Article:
Why, again, should the doctors right to be a religious person supersede my right to get medical care that I need?

    Yes, what a doctor does say or prescribe does affect us. However, you seem to be disregarding the biggest equation. YOU. You affect yourself more than any doctor ever will and in bigger ways than any doctor will. I’m not clear on the numbers of doctors making horribly bad decisions (so this may seem bigger than it is for the purposes of our conversation), but I should hope people realize (before they see a doctor) how much their own lifestyles and practices affect them.

    Um, ok. I get that. I know that sex will leave me pregnant and suicidal and worthless to future suitors (pretty much verbatim on my high school sex ed class, BTW). But that doesn’t mean doctors can ignore my health needs even if they are the result of poor choices.

    By the way, how the heck did we move from Lipscomb’s hiring practices to THIS conversation?

    Because it is an important conversation to be having in light of all the recent pharmacists who refuse to fulfill birth control prescriptions for women.

  • athenebelle

    #

    spin sycle said,

    October 7, 2007 at 10:08 am

    I don’t know, it still reeks of discrimination to me.

    I agree with you there. I think regardless of whether it is a public school or not they could get sued over discrimination for this I think as it specifies religion and Christianity in particular.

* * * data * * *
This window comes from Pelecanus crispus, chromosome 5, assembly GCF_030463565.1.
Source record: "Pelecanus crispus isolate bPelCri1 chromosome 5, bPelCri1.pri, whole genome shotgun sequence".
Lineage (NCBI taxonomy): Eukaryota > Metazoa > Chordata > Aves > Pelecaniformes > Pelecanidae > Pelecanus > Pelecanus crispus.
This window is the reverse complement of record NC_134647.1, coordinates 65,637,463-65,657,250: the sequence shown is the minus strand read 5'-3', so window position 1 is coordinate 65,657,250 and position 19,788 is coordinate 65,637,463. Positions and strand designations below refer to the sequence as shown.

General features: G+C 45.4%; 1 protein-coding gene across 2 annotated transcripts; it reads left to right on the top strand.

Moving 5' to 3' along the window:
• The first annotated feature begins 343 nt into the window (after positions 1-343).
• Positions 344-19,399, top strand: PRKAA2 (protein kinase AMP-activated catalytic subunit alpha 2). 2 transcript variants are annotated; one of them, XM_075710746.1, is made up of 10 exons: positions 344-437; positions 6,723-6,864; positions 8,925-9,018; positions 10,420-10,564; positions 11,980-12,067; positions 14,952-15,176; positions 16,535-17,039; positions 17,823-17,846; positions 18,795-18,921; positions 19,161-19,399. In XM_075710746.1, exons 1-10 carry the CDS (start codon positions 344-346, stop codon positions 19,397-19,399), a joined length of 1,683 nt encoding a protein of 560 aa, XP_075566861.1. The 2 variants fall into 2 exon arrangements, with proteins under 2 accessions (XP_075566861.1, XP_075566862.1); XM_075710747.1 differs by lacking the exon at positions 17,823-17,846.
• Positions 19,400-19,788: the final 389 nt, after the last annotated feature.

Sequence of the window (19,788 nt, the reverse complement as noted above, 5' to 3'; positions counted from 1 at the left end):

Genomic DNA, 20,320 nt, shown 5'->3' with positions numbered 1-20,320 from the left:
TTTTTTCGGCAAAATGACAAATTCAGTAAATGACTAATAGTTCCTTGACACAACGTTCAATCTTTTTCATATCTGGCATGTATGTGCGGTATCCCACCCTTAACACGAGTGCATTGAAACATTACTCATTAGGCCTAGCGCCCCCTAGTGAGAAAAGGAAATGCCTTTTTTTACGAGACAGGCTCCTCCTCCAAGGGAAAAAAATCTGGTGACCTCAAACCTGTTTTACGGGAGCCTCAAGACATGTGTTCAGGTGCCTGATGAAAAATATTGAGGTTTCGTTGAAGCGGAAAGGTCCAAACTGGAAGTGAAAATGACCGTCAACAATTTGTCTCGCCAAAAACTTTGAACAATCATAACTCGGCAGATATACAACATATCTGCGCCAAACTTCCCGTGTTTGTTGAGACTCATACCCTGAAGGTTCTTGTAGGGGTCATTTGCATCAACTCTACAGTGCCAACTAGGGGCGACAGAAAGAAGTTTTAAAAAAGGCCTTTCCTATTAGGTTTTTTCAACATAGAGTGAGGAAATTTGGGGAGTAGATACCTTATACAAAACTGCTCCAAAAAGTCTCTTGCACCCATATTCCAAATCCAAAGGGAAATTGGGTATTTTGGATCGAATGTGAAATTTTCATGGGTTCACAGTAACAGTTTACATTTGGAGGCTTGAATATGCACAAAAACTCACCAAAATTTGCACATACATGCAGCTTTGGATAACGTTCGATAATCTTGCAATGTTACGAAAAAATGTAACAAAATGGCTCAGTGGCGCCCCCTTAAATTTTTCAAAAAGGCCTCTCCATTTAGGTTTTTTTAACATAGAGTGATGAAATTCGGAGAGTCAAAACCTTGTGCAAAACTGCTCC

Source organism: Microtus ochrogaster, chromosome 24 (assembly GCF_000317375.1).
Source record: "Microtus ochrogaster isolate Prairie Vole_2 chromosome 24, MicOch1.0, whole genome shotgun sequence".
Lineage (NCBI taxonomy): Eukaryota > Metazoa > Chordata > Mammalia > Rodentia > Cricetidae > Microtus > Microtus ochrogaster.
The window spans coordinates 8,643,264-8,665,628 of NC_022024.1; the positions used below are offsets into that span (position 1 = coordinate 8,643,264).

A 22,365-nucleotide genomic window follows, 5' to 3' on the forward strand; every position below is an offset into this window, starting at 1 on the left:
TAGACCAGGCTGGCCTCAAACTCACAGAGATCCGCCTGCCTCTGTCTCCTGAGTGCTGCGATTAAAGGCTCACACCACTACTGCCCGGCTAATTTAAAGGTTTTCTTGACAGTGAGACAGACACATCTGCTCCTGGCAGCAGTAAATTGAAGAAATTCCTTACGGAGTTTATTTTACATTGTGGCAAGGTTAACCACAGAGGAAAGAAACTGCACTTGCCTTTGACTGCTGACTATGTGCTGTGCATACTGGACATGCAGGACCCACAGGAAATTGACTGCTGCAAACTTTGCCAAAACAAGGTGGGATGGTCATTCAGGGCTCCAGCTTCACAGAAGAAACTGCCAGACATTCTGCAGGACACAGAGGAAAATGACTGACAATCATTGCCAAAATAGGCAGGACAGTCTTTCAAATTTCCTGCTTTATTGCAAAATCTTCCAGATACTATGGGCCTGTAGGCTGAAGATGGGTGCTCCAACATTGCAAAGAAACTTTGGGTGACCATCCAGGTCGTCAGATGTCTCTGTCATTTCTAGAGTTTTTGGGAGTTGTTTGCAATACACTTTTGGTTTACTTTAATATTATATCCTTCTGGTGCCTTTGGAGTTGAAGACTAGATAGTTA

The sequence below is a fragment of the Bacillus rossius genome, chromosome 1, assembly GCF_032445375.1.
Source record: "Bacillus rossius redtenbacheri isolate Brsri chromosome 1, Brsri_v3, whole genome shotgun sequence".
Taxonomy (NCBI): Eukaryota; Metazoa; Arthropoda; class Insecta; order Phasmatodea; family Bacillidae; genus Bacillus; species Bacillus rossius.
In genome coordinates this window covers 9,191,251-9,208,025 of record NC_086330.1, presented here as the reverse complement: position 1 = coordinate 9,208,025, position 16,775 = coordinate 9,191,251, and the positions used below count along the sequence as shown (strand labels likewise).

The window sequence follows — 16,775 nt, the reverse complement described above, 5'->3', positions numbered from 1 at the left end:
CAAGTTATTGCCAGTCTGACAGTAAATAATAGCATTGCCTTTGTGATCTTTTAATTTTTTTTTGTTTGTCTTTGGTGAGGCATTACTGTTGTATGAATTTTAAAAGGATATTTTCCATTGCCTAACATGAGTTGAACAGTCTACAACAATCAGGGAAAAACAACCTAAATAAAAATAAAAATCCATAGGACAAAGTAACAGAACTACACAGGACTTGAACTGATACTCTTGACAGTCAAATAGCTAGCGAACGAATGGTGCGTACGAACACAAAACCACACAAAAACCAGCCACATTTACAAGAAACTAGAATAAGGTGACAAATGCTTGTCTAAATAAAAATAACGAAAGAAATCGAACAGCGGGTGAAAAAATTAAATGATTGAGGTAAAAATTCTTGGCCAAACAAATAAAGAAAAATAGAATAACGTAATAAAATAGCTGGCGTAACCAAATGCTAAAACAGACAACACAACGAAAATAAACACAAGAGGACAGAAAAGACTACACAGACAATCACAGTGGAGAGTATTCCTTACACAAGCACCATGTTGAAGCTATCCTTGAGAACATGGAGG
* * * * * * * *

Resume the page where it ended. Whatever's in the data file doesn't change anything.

• Karen

    Even if it disagrees with a Catholic doctor, he is, by law, required to tell you of your options. He would likely be sued for malpractice if he or she did not let the woman know her options. So in such a case the law of the land supersedes his religious beliefs. And, in the case of a rape victim, I’m not sure a Catholic doctor would not prescribe the morning after pill (just to be safe).

    Here’s a study from 2003:

    A recent survey found that the majority of Catholic hospitals said they would not give women emergency contraception, even those who have been raped.

    The survey, commissioned by Catholics for a Free Choice, a Washington-based advocacy group that promotes issues of gender equality and reproductive health, found that only 28 percent of Catholic hospitals in 47 states and the District of Columbia would provide emergency contraception, also known as the “morning-after pill” or EC, to rape victims. Fifty-five percent of Catholic hospitals wouldn’t dispense emergency contraception under any circumstances.

    Washington State, Illinois and California each has a law that requires emergency rooms to provide rape victims with information about emergency contraception. In Washington State, hospitals must provide the pills to rape victims if the women aren’t already pregnant. But 6 out of 18 Catholic hospitals here told women inquiring about emergency contraception over the telephone that it wasn’t available in their emergency rooms.